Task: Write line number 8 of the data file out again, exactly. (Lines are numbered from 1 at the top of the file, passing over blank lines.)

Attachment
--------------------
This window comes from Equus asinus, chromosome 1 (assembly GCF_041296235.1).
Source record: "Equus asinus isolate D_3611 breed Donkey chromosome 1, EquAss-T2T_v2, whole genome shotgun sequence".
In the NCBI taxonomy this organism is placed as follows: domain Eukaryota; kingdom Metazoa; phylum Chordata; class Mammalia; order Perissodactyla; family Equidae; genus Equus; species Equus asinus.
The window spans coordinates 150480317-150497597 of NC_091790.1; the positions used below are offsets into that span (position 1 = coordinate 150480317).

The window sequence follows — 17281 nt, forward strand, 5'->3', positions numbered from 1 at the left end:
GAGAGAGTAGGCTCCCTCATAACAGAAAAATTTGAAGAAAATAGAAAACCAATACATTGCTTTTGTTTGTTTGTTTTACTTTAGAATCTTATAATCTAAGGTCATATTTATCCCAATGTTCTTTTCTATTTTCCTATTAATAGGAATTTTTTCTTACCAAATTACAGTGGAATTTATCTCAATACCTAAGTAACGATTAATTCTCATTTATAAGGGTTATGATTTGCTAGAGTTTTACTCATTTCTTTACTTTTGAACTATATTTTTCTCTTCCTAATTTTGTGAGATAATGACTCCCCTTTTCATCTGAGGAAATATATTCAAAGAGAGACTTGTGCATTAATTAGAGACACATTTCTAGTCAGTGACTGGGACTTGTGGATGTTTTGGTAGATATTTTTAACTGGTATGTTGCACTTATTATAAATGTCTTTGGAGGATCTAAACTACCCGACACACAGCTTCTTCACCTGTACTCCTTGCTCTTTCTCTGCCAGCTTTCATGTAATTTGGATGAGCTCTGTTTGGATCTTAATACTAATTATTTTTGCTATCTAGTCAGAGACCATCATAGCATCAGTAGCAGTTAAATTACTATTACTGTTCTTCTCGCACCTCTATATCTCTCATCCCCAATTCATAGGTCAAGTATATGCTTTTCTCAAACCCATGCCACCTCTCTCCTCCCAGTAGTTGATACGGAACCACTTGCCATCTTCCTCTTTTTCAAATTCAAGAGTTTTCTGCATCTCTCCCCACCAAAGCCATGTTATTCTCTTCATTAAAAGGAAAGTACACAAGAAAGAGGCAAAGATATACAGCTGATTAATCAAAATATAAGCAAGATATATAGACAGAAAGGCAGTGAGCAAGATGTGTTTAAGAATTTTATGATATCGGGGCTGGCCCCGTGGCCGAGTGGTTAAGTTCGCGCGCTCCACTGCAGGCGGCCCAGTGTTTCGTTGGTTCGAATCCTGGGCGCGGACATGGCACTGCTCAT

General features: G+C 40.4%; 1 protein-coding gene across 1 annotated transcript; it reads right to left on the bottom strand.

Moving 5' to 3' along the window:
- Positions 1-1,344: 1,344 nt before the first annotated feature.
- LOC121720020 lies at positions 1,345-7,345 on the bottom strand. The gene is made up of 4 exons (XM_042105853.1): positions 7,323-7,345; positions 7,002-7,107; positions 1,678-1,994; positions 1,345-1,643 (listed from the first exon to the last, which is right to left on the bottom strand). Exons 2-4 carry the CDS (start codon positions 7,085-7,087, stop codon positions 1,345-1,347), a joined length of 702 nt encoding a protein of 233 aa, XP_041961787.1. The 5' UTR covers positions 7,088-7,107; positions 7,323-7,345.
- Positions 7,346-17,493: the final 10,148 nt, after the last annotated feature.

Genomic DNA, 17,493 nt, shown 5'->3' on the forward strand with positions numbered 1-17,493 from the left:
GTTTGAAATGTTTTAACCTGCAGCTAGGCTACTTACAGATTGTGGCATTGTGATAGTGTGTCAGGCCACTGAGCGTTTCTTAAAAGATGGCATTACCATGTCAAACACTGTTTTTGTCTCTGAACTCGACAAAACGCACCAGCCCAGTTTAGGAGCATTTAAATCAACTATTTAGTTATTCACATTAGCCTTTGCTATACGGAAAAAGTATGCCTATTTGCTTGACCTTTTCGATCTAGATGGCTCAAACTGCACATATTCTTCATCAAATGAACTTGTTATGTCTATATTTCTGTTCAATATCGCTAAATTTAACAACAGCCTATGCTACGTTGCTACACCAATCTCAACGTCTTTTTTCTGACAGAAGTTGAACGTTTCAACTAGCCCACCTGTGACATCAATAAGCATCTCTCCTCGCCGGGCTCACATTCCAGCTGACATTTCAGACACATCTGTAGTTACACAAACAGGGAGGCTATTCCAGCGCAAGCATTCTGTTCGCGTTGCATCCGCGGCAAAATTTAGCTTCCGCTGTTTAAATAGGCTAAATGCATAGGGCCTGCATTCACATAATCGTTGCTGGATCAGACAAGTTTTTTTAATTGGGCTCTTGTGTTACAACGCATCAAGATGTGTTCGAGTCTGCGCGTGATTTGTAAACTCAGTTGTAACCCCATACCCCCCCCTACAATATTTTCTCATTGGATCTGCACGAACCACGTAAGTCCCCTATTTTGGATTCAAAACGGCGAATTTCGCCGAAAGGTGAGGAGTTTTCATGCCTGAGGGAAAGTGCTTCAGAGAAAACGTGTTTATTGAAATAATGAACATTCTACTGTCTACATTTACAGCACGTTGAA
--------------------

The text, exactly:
Moving 5' to 3' along the window: